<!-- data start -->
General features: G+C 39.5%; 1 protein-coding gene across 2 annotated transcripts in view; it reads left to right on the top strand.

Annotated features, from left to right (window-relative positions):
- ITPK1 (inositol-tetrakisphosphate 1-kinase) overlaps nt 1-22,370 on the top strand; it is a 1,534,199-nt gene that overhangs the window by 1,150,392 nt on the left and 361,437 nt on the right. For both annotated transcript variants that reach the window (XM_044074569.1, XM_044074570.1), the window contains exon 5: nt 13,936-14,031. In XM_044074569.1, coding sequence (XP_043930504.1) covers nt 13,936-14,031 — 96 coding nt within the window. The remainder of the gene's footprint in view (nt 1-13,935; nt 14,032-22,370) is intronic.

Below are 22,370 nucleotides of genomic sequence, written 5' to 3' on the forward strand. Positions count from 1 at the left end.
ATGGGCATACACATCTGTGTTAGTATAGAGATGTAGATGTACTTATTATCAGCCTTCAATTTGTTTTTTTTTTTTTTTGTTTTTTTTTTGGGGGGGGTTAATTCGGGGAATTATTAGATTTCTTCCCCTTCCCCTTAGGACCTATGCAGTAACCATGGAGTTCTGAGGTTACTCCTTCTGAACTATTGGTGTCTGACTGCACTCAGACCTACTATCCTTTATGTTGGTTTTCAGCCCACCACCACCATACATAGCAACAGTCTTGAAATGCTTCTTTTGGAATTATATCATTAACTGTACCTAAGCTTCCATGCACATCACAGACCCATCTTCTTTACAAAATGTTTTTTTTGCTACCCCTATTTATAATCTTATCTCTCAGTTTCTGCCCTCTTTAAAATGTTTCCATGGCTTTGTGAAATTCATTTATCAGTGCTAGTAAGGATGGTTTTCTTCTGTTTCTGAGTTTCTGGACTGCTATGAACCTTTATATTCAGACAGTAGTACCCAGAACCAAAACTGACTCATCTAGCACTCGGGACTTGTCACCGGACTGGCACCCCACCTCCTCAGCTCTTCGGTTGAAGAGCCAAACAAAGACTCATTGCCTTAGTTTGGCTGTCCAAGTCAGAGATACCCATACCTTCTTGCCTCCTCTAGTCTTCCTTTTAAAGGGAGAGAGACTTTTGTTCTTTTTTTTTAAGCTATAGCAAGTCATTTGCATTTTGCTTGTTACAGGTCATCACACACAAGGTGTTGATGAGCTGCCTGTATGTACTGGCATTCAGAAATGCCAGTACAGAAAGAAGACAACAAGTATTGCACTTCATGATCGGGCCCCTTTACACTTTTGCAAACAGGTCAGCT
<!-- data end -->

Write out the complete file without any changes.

General features: G+C 39.5%; 1 protein-coding gene across 2 annotated transcripts in view; it reads left to right on the top strand.

Annotated features, from left to right (window-relative positions):
- ITPK1 (inositol-tetrakisphosphate 1-kinase) overlaps nt 1-22,370 on the top strand; it is a 1,534,199-nt gene that overhangs the window by 1,150,392 nt on the left and 361,437 nt on the right. For both annotated transcript variants that reach the window (XM_044074569.1, XM_044074570.1), the window contains exon 5: nt 13,936-14,031. In XM_044074569.1, coding sequence (XP_043930504.1) covers nt 13,936-14,031 — 96 coding nt within the window. The remainder of the gene's footprint in view (nt 1-13,935; nt 14,032-22,370) is intronic.

Below are 22,370 nucleotides of genomic sequence, written 5' to 3' on the forward strand. Positions count from 1 at the left end.
ATGGGCATACACATCTGTGTTAGTATAGAGATGTAGATGTACTTATTATCAGCCTTCAATTTGTTTTTTTTTTTTTTTGTTTTTTTTTTGGGGGGGGTTAATTCGGGGAATTATTAGATTTCTTCCCCTTCCCCTTAGGACCTATGCAGTAACCATGGAGTTCTGAGGTTACTCCTTCTGAACTATTGGTGTCTGACTGCACTCAGACCTACTATCCTTTATGTTGGTTTTCAGCCCACCACCACCATACATAGCAACAGTCTTGAAATGCTTCTTTTGGAATTATATCATTAACTGTACCTAAGCTTCCATGCACATCACAGACCCATCTTCTTTACAAAATGTTTTTTTTGCTACCCCTATTTATAATCTTATCTCTCAGTTTCTGCCCTCTTTAAAATGTTTCCATGGCTTTGTGAAATTCATTTATCAGTGCTAGTAAGGATGGTTTTCTTCTGTTTCTGAGTTTCTGGACTGCTATGAACCTTTATATTCAGACAGTAGTACCCAGAACCAAAACTGACTCATCTAGCACTCGGGACTTGTCACCGGACTGGCACCCCACCTCCTCAGCTCTTCGGTTGAAGAGCCAAACAAAGACTCATTGCCTTAGTTTGGCTGTCCAAGTCAGAGATACCCATACCTTCTTGCCTCCTCTAGTCTTCCTTTTAAAGGGAGAGAGACTTTTGTTCTTTTTTTTTAAGCTATAGCAAGTCATTTGCATTTTGCTTGTTACAGGTCATCACACACAAGGTGTTGATGAGCTGCCTGTATGTACTGGCATTCAGAAATGCCAGTACAGAAAGAAGACAACAAGTATTGCACTTCATGATCGGGCCCCTTTACACTTTTGCAAACAGGTCAGCT